But voters aren’t built this way. They want the words candidates say to matter. And they want the people they elect to be accountable to their campaign promises. If such words don’t matter, and candidates aren’t accountable, each citizen’s vote is deeply devalued. It means a lot less than it should.
Voters don’t want to be dupes of the Washington Insider Class. They don’t want to vote for the candidate who sounds the best, but doesn’t follow through. That’s just manipulation. They want their vote to really matter, to signal how they want their government to run and for the government to actually listen to their votes.
Otherwise it’s not really democracy, it’s just a popularity contest where the most convincing liar wins.
The Unspoken Code
That’s why President Obama’s words on this topic are so disturbing. To many voters, they sound like, “Say what you need to get elected, then you can do what you really want.” (In fact, he said something very much like this to a Russian leader before the 2012 election, and it was caught on camera.)
And deep down, that’s what the current campaign has been about—at least for the past four months. It may change, eventually. But for now, voters on both sides of the aisle are clearly fed up with any candidate who appears to be using the “special politician’s code”:
“Spout the politically correct position, use mind-numbing technical policy language, make sure you’re in the same club as the media, and grin and nod while you’re doing it.
“Unless it’s about a direct attack from your opponents (in which case spout the politically correct position) use mind-numbing technical policy language, make sure you’re in the same club as the media, and look shocked and stern while you’re doing it (also shake your finger a bit).”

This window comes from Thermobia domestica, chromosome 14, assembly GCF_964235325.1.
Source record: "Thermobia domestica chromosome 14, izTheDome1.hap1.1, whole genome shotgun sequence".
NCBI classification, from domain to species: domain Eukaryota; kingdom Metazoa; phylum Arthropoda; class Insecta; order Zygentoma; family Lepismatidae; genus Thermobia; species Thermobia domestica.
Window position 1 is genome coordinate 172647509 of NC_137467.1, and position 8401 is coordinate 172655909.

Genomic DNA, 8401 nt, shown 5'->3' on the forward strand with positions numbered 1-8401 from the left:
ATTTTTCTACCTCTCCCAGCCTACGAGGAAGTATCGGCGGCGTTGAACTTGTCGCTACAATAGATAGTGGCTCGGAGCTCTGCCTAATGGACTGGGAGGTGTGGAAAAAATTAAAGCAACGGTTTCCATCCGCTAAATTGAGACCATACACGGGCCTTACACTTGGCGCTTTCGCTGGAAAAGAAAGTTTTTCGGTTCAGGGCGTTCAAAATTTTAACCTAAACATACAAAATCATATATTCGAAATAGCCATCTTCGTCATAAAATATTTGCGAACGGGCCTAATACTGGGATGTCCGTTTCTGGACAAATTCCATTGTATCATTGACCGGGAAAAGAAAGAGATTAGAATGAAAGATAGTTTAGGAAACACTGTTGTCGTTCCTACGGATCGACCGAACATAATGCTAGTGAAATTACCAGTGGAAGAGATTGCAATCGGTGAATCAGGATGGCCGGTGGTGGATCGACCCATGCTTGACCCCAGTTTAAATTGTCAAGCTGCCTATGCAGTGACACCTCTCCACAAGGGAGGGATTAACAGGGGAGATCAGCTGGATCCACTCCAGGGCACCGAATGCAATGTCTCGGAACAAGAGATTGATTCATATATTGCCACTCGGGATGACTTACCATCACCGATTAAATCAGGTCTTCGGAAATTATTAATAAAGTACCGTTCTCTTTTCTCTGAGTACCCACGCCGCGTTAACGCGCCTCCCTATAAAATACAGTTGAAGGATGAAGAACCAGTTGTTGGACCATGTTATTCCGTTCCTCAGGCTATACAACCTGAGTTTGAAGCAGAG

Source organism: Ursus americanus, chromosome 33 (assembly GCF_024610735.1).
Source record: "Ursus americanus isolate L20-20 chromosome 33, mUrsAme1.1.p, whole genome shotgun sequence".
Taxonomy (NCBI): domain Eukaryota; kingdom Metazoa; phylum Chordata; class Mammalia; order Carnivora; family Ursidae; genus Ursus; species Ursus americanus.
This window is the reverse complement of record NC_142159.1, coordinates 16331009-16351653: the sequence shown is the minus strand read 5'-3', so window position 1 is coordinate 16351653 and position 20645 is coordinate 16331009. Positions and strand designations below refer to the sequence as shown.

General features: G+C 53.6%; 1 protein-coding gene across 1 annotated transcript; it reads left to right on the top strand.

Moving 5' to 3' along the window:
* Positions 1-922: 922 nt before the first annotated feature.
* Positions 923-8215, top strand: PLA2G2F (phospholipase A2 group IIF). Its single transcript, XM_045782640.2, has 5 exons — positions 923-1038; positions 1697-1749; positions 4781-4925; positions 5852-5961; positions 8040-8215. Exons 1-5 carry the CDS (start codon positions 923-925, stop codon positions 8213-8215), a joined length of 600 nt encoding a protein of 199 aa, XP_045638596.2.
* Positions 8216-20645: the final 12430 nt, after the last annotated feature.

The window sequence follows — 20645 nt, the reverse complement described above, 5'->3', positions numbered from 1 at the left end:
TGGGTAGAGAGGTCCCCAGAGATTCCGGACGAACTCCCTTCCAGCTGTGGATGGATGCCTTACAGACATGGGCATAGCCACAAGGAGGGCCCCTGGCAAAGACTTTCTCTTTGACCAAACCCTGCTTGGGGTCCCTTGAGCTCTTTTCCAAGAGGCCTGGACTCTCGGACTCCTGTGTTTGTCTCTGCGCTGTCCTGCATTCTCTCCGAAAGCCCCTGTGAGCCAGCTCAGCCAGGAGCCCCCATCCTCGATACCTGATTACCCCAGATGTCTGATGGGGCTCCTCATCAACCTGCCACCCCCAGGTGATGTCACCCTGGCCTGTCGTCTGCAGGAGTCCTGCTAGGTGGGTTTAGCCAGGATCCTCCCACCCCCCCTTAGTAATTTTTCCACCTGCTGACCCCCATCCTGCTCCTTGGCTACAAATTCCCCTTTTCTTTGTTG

The politicians follow this pattern so much that it’s become a bit of an art form. When voters see candidates using this unwritten “code,” many of them involuntarily recoil a bit.
When they see a candidate who doesn’t follow the “code,” it’s like a breath of fresh air. Such candidates only infrequently use political correctness, fall into policy-speak, or seem to be in some special secret club with members of the media. They don’t act like politicians.
Ultimately, as the President reminded us, the most important part of the “code” is remembering that “after the election, your campaign promises aren’t binding.” The opposite is strongly implied by the non-politicians: “After I’m elected, I’ll do everything I possibly can to implement my promises. I’ll make it my focus and my bond.”
Big difference. And many voters are closely watching this.
October 5th, 2015 // 6:44 pm @ Oliver DeMille
by Oliver DeMille
The word “Institutionalist” keeps popping up in the worst places. It appeared when the Supreme Court upheld Obamacare, and the swing vote came from Chief Justice John Roberts. When asked why this Republican appointee would side with justices from the Left, the response was that Roberts is an “Institutionalist”.